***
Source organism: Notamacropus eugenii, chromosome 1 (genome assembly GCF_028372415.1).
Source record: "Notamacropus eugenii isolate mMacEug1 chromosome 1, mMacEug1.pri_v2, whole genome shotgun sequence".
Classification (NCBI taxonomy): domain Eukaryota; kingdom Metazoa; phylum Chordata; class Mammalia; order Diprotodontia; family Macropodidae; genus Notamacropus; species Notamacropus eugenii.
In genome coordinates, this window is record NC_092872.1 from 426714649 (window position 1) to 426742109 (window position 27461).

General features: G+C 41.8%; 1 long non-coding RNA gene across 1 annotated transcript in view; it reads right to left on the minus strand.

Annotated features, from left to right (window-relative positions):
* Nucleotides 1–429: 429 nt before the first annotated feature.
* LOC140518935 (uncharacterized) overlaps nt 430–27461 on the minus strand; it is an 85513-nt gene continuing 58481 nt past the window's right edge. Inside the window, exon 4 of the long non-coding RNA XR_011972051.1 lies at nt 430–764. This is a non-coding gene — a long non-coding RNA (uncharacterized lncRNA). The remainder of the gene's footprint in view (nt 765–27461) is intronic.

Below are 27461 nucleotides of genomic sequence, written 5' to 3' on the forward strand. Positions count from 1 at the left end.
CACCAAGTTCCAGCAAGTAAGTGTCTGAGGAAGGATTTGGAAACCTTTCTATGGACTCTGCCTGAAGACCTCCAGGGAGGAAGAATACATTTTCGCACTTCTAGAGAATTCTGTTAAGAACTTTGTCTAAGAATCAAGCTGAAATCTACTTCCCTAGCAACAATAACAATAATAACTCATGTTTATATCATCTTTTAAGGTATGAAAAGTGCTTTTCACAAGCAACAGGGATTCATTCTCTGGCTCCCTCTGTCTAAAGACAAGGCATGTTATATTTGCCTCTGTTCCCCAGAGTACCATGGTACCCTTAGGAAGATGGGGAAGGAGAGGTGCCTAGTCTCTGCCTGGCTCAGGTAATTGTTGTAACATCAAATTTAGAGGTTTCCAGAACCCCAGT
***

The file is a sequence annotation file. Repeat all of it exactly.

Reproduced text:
Source organism: Notamacropus eugenii, chromosome 1 (genome assembly GCF_028372415.1).
Source record: "Notamacropus eugenii isolate mMacEug1 chromosome 1, mMacEug1.pri_v2, whole genome shotgun sequence".
Classification (NCBI taxonomy): domain Eukaryota; kingdom Metazoa; phylum Chordata; class Mammalia; order Diprotodontia; family Macropodidae; genus Notamacropus; species Notamacropus eugenii.
In genome coordinates, this window is record NC_092872.1 from 426714649 (window position 1) to 426742109 (window position 27461).

General features: G+C 41.8%; 1 long non-coding RNA gene across 1 annotated transcript in view; it reads right to left on the minus strand.

Annotated features, from left to right (window-relative positions):
* Nucleotides 1–429: 429 nt before the first annotated feature.
* LOC140518935 (uncharacterized) overlaps nt 430–27461 on the minus strand; it is an 85513-nt gene continuing 58481 nt past the window's right edge. Inside the window, exon 4 of the long non-coding RNA XR_011972051.1 lies at nt 430–764. This is a non-coding gene — a long non-coding RNA (uncharacterized lncRNA). The remainder of the gene's footprint in view (nt 765–27461) is intronic.

Below are 27461 nucleotides of genomic sequence, written 5' to 3' on the forward strand. Positions count from 1 at the left end.
CACCAAGTTCCAGCAAGTAAGTGTCTGAGGAAGGATTTGGAAACCTTTCTATGGACTCTGCCTGAAGACCTCCAGGGAGGAAGAATACATTTTCGCACTTCTAGAGAATTCTGTTAAGAACTTTGTCTAAGAATCAAGCTGAAATCTACTTCCCTAGCAACAATAACAATAATAACTCATGTTTATATCATCTTTTAAGGTATGAAAAGTGCTTTTCACAAGCAACAGGGATTCATTCTCTGGCTCCCTCTGTCTAAAGACAAGGCATGTTATATTTGCCTCTGTTCCCCAGAGTACCATGGTACCCTTAGGAAGATGGGGAAGGAGAGGTGCCTAGTCTCTGCCTGGCTCAGGTAATTGTTGTAACATCAAATTTAGAGGTTTCCAGAACCCCAGT